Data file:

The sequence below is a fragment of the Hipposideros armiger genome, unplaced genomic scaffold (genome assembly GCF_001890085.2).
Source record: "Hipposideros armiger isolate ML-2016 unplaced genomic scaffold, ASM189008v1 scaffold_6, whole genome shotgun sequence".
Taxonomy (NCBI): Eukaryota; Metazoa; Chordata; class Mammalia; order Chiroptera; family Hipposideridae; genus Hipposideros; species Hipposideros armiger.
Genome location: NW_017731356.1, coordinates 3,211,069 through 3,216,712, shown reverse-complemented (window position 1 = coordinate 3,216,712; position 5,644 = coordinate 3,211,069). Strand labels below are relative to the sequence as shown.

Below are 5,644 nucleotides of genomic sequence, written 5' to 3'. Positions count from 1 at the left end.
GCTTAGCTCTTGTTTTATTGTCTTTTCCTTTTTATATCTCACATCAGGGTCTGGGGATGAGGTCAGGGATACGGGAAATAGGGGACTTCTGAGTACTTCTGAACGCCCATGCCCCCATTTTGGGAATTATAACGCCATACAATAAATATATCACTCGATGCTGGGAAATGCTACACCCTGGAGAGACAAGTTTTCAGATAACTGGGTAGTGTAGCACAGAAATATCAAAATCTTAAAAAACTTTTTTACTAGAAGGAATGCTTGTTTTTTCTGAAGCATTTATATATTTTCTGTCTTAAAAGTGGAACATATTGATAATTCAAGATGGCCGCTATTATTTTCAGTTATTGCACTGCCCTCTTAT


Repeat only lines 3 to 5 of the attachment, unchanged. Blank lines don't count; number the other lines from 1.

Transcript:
Taxonomy (NCBI): Eukaryota; Metazoa; Chordata; class Mammalia; order Chiroptera; family Hipposideridae; genus Hipposideros; species Hipposideros armiger.
Genome location: NW_017731356.1, coordinates 3,211,069 through 3,216,712, shown reverse-complemented (window position 1 = coordinate 3,216,712; position 5,644 = coordinate 3,211,069). Strand labels below are relative to the sequence as shown.

Below are 5,644 nucleotides of genomic sequence, written 5' to 3'. Positions count from 1 at the left end.